Health care is one of the largest employment sectors in the Mahoning Valley, second only to manufacturing. This week on Lincoln Avenue, I’m talking with someone who understands the role of health care in the local economy, especially the job market – Molly Seals, Senior Vice President of Human Resources and Learning for Humility of Mary Health Partners.

As Seals points out, health care jobs are satisfying, relatively stable, and more diverse than you might think. Caring for others brings emotional rewards as well as financial ones. While employment in other industries has declined, and some kinds of jobs are hard to get, employment in health care has grown significantly over the last decade, both locally and nationally. As Seals discusses in our interview, the health sector employs not just doctors and nurses but a wide range of technicians, customer service workers, and maintenance people. Many health care jobs require college education, but some do not, and many require 2-year degrees.

On the other hand, as Seals acknowledges, health care jobs are not easy. They can be stressful and physically demanding. And while demand for health care workers is growing, problems do exist. As Ohio Policy Matters reported in July, while employment is growing and fairly secure, wages have declined and working conditions create challenges. Some fields have seen growth in both wages and jobs, but some of the fastest growing job categories, such as home health aides, have seen the sharpest wage declines.

For the Mahoning Valley, the growth in health care employment means more stable jobs of many different kinds, many of which pay well and all of which contribute to the local economy. At the same time, we should advocate for safe working conditions and good wages for those who take care of us when we’re ill.

Seals also spoke briefly about a topic I hope to pursue in more depth in a later interview: a community-wide plan to provide access to health care for the thousands of Mahoning Valley residents who don’t have insurance. The Mahoning Valley Access to Care Network met earlier this fall, bringing together local government leaders, non-profit organizations, and health care providers to discuss strategies for addressing the health care crisis.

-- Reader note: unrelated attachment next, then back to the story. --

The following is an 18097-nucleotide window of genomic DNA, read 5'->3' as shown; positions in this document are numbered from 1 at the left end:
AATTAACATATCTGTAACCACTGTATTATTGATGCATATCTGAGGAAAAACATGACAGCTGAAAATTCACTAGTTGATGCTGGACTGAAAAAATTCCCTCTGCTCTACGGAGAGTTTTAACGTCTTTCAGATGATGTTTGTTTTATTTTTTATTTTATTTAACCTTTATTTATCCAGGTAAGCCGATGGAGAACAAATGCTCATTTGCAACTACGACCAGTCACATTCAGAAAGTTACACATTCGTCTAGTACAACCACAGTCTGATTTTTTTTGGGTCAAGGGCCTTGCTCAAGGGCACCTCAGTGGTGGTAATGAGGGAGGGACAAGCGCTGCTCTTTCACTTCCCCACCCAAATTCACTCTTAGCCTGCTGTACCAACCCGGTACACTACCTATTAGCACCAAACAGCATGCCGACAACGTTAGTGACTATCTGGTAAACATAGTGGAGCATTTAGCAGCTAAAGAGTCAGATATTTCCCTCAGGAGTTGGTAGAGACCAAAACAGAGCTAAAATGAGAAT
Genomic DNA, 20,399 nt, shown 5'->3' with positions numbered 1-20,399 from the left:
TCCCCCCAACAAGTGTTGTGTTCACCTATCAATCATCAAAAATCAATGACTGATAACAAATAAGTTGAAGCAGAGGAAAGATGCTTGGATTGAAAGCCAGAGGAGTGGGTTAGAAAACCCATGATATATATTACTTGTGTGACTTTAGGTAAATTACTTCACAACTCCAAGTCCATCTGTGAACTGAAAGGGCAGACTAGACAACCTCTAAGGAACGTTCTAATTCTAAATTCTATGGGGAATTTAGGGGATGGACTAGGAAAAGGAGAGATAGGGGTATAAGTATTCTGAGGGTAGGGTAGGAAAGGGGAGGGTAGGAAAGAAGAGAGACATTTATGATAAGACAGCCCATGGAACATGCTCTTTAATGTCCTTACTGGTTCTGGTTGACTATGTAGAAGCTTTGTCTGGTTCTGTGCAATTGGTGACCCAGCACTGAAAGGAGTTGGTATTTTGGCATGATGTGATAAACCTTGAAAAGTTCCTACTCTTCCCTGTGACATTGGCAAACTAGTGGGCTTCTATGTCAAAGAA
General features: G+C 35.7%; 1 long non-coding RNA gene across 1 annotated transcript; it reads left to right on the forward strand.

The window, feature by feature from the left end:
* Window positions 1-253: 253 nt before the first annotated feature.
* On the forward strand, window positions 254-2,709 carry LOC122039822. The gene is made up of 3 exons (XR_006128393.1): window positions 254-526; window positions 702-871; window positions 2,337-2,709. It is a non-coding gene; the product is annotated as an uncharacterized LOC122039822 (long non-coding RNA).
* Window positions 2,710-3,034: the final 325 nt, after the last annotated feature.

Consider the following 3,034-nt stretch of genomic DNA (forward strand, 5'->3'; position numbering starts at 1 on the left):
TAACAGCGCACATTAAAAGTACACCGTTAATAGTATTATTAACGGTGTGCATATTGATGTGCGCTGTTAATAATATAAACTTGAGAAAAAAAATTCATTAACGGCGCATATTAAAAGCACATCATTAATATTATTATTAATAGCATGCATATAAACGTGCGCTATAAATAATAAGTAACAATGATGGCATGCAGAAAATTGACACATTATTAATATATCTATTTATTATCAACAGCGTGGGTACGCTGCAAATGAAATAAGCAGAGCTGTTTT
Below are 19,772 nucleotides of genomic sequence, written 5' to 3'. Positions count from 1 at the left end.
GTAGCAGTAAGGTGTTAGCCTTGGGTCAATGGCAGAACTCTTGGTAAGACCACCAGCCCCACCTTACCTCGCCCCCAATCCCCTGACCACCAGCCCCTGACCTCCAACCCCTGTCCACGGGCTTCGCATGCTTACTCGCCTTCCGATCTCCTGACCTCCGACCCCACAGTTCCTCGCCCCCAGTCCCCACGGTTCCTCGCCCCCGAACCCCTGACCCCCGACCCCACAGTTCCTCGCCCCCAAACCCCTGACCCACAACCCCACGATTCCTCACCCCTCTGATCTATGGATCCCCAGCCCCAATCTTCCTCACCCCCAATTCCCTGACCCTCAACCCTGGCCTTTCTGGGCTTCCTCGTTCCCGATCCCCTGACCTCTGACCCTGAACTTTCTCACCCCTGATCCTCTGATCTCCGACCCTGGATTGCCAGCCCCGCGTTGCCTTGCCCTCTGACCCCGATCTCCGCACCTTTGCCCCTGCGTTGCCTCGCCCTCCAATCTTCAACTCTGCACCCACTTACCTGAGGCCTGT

Wednesday, October 8, 2008

Your time is worth more than money

What is your time worth? Tony Budak wants to recognize the value of your time and labor – not your paid job but the kinds of tasks you know how to do that could help others in the community. In this week’s interview on Lincoln Avenue, I talk with Tony about the concept of time banking, a system for tracking and using the value of volunteer labor.

The basic idea behind time banking is to encourage people to share their skills with each other and to build a stronger sense of community by strengthening connections among people. In very simple terms, a time bank keeps track of the hours you spend doing things for others. Maybe you’re helping an neighbor repair his lawnmower or volunteering at a local school. That time can be recorded in the time bank, and you can exchange it for services provided by others who participate. So when you want help with holiday baking or need a ride to the airport, you ask for help through the time bank. Every hour you put in is worth an hour of someone else’s time.

Because I write and teach about work, I find this concept especially interesting for the way it seeks to value work that doesn’t usually receive either recognition or compensation. So often, we think of work only as what we have to do to earn a living, instead of viewing it as part of how we contribute to the well-being of others. We also rarely think of work as labor we choose to do, much less labor that we control. Time banking seeks to redefine work with a focus on how it contributes to improving people’s lives and our community. We may not be able to accomplish that with all kinds of work, but valuing the work we do for each other is a good first step.